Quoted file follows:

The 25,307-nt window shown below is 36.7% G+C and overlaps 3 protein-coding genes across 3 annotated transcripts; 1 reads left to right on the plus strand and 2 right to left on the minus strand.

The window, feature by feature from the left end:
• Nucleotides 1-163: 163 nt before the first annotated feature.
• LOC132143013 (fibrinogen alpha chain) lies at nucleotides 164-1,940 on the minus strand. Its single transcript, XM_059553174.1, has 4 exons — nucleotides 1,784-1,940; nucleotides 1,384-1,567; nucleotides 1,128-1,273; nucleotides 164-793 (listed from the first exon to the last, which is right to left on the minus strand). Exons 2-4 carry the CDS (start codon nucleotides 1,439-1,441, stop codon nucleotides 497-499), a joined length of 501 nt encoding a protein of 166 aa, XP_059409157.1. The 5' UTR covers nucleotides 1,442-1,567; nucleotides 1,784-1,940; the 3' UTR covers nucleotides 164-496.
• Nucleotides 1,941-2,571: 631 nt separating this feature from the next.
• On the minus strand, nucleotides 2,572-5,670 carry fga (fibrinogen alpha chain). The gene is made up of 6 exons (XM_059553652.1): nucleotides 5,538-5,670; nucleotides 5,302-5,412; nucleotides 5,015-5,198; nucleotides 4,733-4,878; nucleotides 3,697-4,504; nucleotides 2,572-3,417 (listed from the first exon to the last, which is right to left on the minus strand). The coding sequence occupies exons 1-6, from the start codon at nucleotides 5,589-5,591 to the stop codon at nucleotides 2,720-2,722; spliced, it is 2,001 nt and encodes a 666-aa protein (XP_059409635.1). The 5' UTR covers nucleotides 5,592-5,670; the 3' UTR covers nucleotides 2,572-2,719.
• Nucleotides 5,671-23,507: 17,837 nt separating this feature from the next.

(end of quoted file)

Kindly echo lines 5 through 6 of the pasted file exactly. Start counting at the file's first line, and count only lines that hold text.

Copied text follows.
• Nucleotides 1,941-2,571: 631 nt separating this feature from the next.
• On the minus strand, nucleotides 2,572-5,670 carry fga (fibrinogen alpha chain). The gene is made up of 6 exons (XM_059553652.1): nucleotides 5,538-5,670; nucleotides 5,302-5,412; nucleotides 5,015-5,198; nucleotides 4,733-4,878; nucleotides 3,697-4,504; nucleotides 2,572-3,417 (listed from the first exon to the last, which is right to left on the minus strand). The coding sequence occupies exons 1-6, from the start codon at nucleotides 5,589-5,591 to the stop codon at nucleotides 2,720-2,722; spliced, it is 2,001 nt and encodes a 666-aa protein (XP_059409635.1). The 5' UTR covers nucleotides 5,592-5,670; the 3' UTR covers nucleotides 2,572-2,719.